Must I pay the co-op refurbishment fee if I must move out of my apartment due to a medical condition?

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Must I pay the co-op refurbishment fee if I must move out of my apartment due to a medical condition?

I am a new tenant in a co-op apartment. A tenant that lives on the floor below me engages in smoking marijuana and possibly other illegal drugs. The smoke and fumes are traveling into my apartment through the windows, radiators and possibly other areas. I am an asthmatic and at times cannot even stay in my apartment due to having difficulty breathing in addition to other side effects. I have contacted the building management, 911, HPD, and NYC drug hot-line. I have been told by all that a tenant has the right to do anything they choose in the privacy of their own apartment.

Asked on September 15, 2011 under Real Estate Law, New York


FreeAdvice Contributing Attorney / FreeAdvice Contributing Attorney

Answered 12 years ago | Contributor

You need to carefully read the written lease that you have have with your landlord for the rented unit in that its terms and condiitons control the obligations owed you by the landlord and vice versa in the absence of conflicting state law. Read the lease carefully regarding ways that you as the tenant can possibly terminate the lease.

Most likely there is no provision in your agreement allowing its termination as a result of conduct of a co-tenant. If not, you might consider speaking with the neighbor whose smoke travels into your unit causing you the problems seeking a solution to the problem. You could purchase an air purifier to run in your unit to assist your breathing.

Although a tenant may have the right to do what they can do in the privacy of their own apartment, the smoke is leaving the tenant's apartment and entering yours causing discomfort. You potentially have a nuisance cause of action against the tenant whose smoke is entering your rental.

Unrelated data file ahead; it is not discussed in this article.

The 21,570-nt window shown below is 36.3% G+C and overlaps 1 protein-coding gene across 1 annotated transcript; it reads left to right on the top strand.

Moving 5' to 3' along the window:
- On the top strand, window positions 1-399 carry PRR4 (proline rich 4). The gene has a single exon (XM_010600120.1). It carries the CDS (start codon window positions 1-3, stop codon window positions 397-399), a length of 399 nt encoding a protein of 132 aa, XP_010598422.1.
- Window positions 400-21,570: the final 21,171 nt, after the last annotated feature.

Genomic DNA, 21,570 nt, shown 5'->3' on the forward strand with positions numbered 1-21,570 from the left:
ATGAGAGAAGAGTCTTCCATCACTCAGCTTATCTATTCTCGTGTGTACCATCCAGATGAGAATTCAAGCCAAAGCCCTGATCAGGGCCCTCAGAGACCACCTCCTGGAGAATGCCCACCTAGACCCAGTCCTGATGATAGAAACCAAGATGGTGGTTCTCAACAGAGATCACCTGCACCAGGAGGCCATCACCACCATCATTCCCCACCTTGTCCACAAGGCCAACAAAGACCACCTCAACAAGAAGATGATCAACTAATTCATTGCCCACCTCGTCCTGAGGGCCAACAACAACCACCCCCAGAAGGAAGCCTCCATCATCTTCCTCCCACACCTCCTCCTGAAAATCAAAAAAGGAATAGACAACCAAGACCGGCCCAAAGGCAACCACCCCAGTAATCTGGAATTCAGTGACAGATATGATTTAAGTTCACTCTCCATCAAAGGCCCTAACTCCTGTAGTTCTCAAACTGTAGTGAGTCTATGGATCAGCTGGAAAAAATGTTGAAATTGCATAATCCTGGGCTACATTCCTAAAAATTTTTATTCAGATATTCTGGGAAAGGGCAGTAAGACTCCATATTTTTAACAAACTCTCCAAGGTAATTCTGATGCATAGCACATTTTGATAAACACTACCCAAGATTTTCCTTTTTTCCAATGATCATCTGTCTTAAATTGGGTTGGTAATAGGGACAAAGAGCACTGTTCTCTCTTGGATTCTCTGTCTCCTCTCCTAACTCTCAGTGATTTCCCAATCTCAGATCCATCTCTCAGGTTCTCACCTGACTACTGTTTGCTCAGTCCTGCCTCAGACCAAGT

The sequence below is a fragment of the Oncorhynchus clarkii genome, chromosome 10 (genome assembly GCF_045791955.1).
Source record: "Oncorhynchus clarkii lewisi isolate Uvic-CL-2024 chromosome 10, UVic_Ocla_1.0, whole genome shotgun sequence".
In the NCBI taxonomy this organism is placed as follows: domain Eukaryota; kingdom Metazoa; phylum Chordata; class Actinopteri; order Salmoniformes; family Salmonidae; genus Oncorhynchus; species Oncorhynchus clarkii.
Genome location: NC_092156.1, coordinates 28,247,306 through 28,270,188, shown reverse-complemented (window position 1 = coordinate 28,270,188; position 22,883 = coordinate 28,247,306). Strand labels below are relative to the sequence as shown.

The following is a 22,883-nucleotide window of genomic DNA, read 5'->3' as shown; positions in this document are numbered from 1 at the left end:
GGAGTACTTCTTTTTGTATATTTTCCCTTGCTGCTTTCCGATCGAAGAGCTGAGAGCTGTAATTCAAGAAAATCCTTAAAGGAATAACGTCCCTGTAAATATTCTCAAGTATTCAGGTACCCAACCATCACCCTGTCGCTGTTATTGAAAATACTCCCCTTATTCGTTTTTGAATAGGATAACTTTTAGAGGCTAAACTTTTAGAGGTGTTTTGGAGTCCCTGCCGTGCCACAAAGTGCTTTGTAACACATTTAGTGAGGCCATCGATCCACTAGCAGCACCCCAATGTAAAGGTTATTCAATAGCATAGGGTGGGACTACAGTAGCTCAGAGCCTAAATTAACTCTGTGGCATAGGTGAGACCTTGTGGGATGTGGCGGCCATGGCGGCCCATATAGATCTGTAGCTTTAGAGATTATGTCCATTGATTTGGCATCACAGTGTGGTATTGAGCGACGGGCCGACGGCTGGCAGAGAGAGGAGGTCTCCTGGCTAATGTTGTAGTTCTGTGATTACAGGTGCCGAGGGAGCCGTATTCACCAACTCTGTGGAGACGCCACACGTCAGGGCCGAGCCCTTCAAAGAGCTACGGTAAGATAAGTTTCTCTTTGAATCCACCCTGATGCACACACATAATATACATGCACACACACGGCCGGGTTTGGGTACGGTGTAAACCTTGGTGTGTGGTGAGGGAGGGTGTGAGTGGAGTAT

I suggest that you contact your local landlord tenant clinic for further suggestions for you to try and resolve the situation.

One possibility is to simply ask the landlord to end your written lease early and hope that he or she does.

Good luck.

IMPORTANT NOTICE: The Answer(s) provided above are for general information only. The attorney providing the answer was not serving as the attorney for the person submitting the question or in any attorney-client relationship with such person. Laws may vary from state to state, and sometimes change. Tiny variations in the facts, or a fact not set forth in a question, often can change a legal outcome or an attorney's conclusion. Although has verified the attorney was admitted to practice law in at least one jurisdiction, he or she may not be authorized to practice law in the jurisdiction referred to in the question, nor is he or she necessarily experienced in the area of the law involved. Unlike the information in the Answer(s) above, upon which you should NOT rely, for personal advice you can rely upon we suggest you retain an attorney to represent you.

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